Manchester students learn the power of giving back

By Peter Chiykowski

When the students of Bollin Primary School in Greater Manchester set out on a month-long quest to collect care packages for homeless young people, they never expected they’d create an impact that would still be changing lives a year later.

Their goal started out simple enough: take the month of December to help others by giving back instead of receiving. It was an idea that had come about due to their participation in the WE Schools programme, which encourages young people to step up and make a difference in their local community and the world at large.

The students decided to pair up with Depaul UK’s local shelter, which provides at-risk, 18-to-25-year-olds a safe place to stay and develop skills for independent living.

Every day, one student from each of Bollin’s 13 classes brought in a donation from a list of much-needed personal care items. By the time school closed for the Christmas holidays, students expected to have a modest collection of toiletries, clothing and food to donate.

“As it turns out, our students were a lot more generous,” laughs year-four teacher Vicki Watson, who saw her students come to life as they learned about the issue of homelessness.

To kick off collections, Bollin Primary School invited a speaker from Depaul UK to talk to students about the reality of life on the streets. Greater Manchester is in the midst of a homelessness crisis with 5,564 reported to be sleeping rough and large numbers at risk of eviction or home repossession—as many as 1 in 62 in some communities.

Students had seen homelessness on the street, but for the first time were learning about the uncounted “hidden homeless”—people sleeping in cars or “sofa surfing.”

“It made them really think about what they had that they just took for granted,” said Watson. “What would it be like if you hadn’t got your comfy bed, your sheets, your shower every morning?”

Year four student Eve, 10, remembers leaving the assembly with a totally new perspective on the many unseen causes of homelessness.

“I’d see people outside shops sitting with blankets and bags and think, ‘Why?’” admits Eve. “But people don’t choose to be on the streets. They go bankrupt and they can’t pay for their house, or for a medical reason.”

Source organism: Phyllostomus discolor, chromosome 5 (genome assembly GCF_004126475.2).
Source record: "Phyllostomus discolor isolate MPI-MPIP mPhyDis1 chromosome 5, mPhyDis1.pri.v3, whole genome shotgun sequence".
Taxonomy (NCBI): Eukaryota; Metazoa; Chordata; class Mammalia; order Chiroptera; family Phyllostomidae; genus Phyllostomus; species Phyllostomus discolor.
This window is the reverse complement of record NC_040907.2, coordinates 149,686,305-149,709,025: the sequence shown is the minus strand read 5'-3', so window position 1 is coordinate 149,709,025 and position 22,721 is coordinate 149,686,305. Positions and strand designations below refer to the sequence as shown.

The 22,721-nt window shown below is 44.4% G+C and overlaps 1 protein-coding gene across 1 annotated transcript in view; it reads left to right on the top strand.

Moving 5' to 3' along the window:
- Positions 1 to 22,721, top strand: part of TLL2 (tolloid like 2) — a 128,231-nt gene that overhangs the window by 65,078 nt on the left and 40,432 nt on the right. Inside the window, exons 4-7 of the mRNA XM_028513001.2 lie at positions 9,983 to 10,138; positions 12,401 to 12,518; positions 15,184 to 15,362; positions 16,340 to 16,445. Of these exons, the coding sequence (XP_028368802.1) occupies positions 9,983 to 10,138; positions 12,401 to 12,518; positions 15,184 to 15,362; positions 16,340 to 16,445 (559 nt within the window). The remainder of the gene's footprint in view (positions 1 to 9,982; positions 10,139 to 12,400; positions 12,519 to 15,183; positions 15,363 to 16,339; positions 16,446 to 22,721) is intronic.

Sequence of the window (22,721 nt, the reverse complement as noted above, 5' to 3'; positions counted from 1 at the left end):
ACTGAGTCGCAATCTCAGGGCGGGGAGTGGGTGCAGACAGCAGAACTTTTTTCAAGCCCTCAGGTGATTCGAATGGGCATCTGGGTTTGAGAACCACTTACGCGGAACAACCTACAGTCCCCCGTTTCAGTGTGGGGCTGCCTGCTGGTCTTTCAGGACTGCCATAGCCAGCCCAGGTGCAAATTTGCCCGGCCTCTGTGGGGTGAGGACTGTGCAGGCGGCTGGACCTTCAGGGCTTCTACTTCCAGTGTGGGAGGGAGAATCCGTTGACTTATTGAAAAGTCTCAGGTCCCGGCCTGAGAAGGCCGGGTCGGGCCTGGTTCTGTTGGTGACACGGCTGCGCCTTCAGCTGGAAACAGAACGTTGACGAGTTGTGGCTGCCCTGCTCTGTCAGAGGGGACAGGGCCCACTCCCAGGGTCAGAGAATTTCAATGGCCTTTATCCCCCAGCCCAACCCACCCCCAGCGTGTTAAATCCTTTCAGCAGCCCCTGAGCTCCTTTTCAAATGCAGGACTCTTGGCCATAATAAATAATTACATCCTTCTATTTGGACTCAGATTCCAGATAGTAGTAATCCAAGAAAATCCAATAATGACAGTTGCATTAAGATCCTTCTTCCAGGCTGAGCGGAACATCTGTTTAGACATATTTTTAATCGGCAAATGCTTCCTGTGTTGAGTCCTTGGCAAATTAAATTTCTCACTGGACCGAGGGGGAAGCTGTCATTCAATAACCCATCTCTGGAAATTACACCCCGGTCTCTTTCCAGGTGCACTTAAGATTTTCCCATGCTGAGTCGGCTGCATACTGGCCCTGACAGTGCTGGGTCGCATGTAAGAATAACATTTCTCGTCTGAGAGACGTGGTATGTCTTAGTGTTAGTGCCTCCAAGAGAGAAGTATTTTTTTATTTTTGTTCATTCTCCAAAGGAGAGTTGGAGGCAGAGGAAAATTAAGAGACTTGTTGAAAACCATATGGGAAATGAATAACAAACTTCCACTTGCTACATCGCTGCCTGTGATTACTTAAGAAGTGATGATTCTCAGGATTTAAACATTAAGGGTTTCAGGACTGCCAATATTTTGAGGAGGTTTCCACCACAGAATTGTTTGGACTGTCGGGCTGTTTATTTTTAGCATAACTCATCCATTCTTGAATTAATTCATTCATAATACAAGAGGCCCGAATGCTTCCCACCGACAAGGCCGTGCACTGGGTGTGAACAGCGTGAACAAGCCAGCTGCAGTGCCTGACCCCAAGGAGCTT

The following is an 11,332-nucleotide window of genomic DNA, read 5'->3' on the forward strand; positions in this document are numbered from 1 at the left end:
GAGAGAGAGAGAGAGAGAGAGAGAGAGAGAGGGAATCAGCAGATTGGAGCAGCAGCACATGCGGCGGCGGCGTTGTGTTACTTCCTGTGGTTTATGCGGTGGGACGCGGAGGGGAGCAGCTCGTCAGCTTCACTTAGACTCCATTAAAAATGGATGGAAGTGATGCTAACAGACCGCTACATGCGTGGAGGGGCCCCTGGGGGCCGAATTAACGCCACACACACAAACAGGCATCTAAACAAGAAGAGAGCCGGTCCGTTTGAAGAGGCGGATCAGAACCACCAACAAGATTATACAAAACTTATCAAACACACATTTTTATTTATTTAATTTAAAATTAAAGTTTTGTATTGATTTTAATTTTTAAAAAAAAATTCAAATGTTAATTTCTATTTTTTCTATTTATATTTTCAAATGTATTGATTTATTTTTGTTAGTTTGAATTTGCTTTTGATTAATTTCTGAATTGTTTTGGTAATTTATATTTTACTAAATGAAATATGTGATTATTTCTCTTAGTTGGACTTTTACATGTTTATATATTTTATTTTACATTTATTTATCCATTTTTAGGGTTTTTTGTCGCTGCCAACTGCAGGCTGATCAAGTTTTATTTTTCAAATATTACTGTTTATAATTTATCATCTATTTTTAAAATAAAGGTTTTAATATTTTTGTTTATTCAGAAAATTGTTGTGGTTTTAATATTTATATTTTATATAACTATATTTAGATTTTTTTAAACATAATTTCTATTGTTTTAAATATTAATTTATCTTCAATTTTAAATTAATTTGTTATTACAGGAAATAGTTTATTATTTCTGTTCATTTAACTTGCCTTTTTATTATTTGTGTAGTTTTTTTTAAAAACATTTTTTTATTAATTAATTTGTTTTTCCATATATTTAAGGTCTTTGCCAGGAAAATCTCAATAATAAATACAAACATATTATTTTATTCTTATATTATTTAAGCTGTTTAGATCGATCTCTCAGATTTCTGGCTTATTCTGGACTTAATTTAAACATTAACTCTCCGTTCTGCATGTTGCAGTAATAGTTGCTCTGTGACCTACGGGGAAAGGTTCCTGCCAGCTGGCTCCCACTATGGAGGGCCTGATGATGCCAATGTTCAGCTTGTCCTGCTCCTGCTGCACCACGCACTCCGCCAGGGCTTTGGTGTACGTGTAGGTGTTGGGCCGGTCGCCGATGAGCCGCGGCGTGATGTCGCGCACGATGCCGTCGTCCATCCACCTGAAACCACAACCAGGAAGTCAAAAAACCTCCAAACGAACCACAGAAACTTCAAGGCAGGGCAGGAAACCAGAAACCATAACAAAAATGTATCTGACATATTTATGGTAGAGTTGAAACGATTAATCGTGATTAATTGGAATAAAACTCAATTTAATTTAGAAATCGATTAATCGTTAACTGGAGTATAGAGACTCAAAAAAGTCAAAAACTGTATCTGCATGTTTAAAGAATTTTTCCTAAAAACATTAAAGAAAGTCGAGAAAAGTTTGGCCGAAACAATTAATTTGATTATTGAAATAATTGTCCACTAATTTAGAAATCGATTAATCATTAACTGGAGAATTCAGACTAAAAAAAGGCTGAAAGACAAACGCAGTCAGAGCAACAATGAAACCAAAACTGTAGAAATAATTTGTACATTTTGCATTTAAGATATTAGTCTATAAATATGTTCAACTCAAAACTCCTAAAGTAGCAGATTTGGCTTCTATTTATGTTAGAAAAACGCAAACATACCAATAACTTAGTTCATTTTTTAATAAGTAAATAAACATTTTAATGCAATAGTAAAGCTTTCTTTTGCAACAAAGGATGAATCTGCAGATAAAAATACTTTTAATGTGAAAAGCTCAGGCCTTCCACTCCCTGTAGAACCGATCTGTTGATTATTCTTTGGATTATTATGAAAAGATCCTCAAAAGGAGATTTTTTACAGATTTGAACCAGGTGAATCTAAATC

The campaign that Watson describes as a reverse Advent calendar—a calendar for giving back instead of receiving—took off quickly and the large cardboard collection boxes in each classroom began to fill. It became clear that students weren’t going to stand by over the break as young people in their community went without basic necessities.

“Stuff kept coming,” Watson laughs, still amazed months later. “I had a classroom full of shampoo. I could have been the cleanest person in the world.”

Lewis, 10, searched his home for extra toiletries and took trips to local shops for more. “The best bit was knowing it was going to homeless people,” he adds. “Feeling like the thing I brought just helped someone—it makes you feel proud.”

The Depaul UK representative came to pick up the donations on 18 December, expecting to find a few boxes of useful items. Instead, he discovered boxes piled high on the school hall stage—more underwear, pyjamas, hats, scarves, tinned foods, shampoo, soap, toothpaste, toothbrushes, hairbrushes and shaving cream than he could possibly fit in his car.

“He nearly had a heart attack,” laughs Watson.

The driver loaded up everything the shelter needed for its 2018 festive care packages and promised to return for the remainder in the new year. But students continued to bring in donations when they returned to school.

Watson is certain why her students continued, even after the break, to take action on homelessness. “They knew it wasn’t going to go away at Christmas,” she says sombrely.

After the second pick-up in February, Depaul UK’s Manchester shelter announced they had enough donated items for next year’s care packages as well. Students were thrilled.

“It just makes you feel so warm and happy,” says Eve. “You’ve done something to help people less fortunate.”

Watson says her students have become more aware of other issues affecting their communities as well, from recycling to making their school more accessible.

“It’s surprising how perceptive they’ve become,” Watson says. “They’re seeing things around them that can be improved.”

It’s inspired them to continue to want to make a difference. So, next year the school is planning to do another reverse Advent calendar. But with their local shelter already well-stocked for 2019, they plan to pick a new charity to support with their generosity.

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